NPI's Cascadia Advocate

Offering commentary and analysis from Washington, Oregon, and Idaho, The Cascadia Advocate is the Northwest Progressive Institute's unconventional perspective on world, national, and local politics.

Thursday, August 2nd, 2018

LIVE from New Orleans: Activists discuss teaming up to improve voter engagement

Wel­come back to our live cov­er­age of Net­roots Nation 2018, tak­ing place in the sto­ried city of New Orleans, Louisiana!

The first pan­el I attend­ed today was a dis­cus­sion cen­tered on suc­cess­ful coali­tion-build­ing and vot­er engage­ment here in the Pel­i­can State, with lessons and exam­ples of how activists can be suc­cess­ful in oth­er com­mu­ni­ties.

The pan­el was mod­er­at­ed by Ash­ley Shel­ton, Exec­u­tive Direc­tor of The Pow­er Coali­tion, the group that was cre­at­ed by the pan­elists to work togeth­er on issues. Each pan­elist leads their own orga­ni­za­tion work­ing on spe­cif­ic issues, but they real­ized that they had more pow­er and could make more progress on their issues if they worked togeth­er and sup­port­ed each oth­er on their issues.

Andreane­cia Mor­ris is from the Greater New Orleans Hous­ing Alliance and Hous­ing NOLA. Their work start­ed after Hur­ri­cane Kat­ri­na in 2005, mak­ing sure peo­ple could come home to New Orleans. Their activism has con­tin­ued as they try to address the grow­ing afford­abil­i­ty cri­sis in the city — a prob­lem Pacif­ic NW cities also have.

Even though vacan­cy rates are high with the pop­u­la­tion still being 200,000 below pre-Kat­ri­na pop­u­la­tion lev­els, rents are still ris­ing as lux­u­ry apart­ments are being built and prop­er­ty own­ers charge as much rent as they can.

Mor­ris notes it is a lack of will to address hous­ing afford­abil­i­ty, more than any­thing else, that is caus­ing this issue to con­tin­ue and grow.

Minh Nguyen is the founder and exec­u­tive direc­tor of VAYLA New Orleans, an orga­ni­za­tion that was start­ed after Kat­ri­na as a new land­fill to deal with all the hur­ri­cane-cre­at­ed waste was pro­posed to be locat­ed in his neigh­bor­hood.

Young peo­ple took the lead to fight this spe­cif­ic threat and the larg­er issue of envi­ron­men­tal racism that this land­fill was a prime exam­ple of.

Peo­ple told them that the rea­son the land­fill was slat­ed for their com­mu­ni­ty was that “you don’t have any pow­er, you don’t vote.” So some of the first big actions they took was to start reg­is­ter­ing vot­ers in their com­mu­ni­ty.

Nor­ris Hen­der­son is the founder and direc­tor of Voice of the Expe­ri­enced (VOTE) New Orleans, the off­shoot of an orga­ni­za­tion that he start­ed when he was in prison to change cir­cum­stances and improve con­di­tions for peo­ple that are incar­cer­at­ed.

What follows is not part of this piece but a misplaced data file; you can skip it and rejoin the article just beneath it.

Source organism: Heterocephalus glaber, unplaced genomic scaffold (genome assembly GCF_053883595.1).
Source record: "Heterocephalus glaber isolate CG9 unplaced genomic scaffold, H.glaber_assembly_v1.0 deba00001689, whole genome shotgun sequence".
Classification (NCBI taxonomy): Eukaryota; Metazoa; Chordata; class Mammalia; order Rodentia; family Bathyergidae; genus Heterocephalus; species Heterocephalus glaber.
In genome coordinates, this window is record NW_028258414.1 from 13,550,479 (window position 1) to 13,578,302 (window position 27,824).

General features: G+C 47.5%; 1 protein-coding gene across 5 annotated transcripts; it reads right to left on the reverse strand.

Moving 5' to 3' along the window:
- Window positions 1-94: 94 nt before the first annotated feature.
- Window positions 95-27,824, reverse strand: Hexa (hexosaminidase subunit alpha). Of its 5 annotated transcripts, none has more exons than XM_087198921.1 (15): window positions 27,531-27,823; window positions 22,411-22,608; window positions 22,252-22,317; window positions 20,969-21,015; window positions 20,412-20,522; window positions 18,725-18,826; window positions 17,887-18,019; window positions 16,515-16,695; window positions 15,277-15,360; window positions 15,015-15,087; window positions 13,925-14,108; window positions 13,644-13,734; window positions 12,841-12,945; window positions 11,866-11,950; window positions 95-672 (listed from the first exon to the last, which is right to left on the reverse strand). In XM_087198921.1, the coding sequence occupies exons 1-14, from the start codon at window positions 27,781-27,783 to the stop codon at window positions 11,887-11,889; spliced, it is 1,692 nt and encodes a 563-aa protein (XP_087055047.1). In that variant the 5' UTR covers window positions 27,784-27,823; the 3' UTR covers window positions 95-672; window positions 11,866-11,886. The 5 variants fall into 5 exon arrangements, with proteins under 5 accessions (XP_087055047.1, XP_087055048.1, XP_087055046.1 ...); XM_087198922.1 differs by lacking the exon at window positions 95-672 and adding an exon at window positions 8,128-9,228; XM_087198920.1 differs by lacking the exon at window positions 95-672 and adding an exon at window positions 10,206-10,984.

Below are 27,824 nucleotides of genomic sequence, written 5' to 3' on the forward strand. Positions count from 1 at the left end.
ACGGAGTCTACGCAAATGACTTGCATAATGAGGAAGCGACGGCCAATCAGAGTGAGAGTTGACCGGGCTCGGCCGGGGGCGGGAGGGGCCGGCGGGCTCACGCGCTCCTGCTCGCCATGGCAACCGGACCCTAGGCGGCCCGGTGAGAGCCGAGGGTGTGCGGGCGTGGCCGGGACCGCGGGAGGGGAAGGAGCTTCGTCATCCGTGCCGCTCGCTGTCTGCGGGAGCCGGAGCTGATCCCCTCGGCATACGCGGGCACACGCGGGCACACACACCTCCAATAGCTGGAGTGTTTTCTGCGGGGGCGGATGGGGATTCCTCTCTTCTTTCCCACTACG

About a year after his release, he start­ed VOTE to address issues that are faced by peo­ple that have pre­vi­ous­ly been incar­cer­at­ed, such as restor­ing their vot­ing rights. Issues for the for­mer­ly incar­cer­at­ed are espe­cial­ly per­ti­nent in Louisiana, since up until a few months ago, the state had the nation’s worst rate of incar­cer­a­tion.

As we could see, each orga­ni­za­tion that the pan­elists rep­re­sent were each work­ing on dif­fer­ent issues. Yet as Hen­der­son not­ed: “We were always bump­ing into each oth­er” at meet­ings and while lob­by­ing at the state Leg­is­la­ture.

“We real­ized we weren’t get­ting much done indi­vid­u­al­ly. We did­n’t have the pow­er struc­ture, alone, that we need­ed to move the nee­dle.”

So the three of them sat down to try to fig­ure out how they could work togeth­er to move all of their issues for­ward.

“We are stronger togeth­er than as indi­vid­u­als,” said Hen­der­son.

“You lose when you are by your­self,” Nguyen said.

“We all work on dif­fer­ent issues, but we have the same ene­my.”

He talked about how the dif­fer­ent groups in the Pow­er Coali­tion can lever­age each oth­er’s strengths and resources in order to be suc­cess­ful.

All the pan­elists talked about the suc­cess­es they have had recent­ly in get­ting city coun­cil mem­bers the coali­tion sup­port­ed vot­ed into office.

In deal­ing with cur­rent issues in the city, Nguyen said: “The coun­cil now knows that we vot­ed you in, and we can vote you out.”

They have also start­ed to see suc­cess at the state lev­el on their issues. Mor­ris not­ed how, due to the strength of the coali­tion, they were able to con­vince a Repub­li­can state leg­is­la­tor to vote against an anti-inclu­sion­ary zon­ing mea­sure.

Nguyen apt­ly summed up the theme of the pan­el when he told atten­dees: “You have to work togeth­er to see any kind of suc­cess.”

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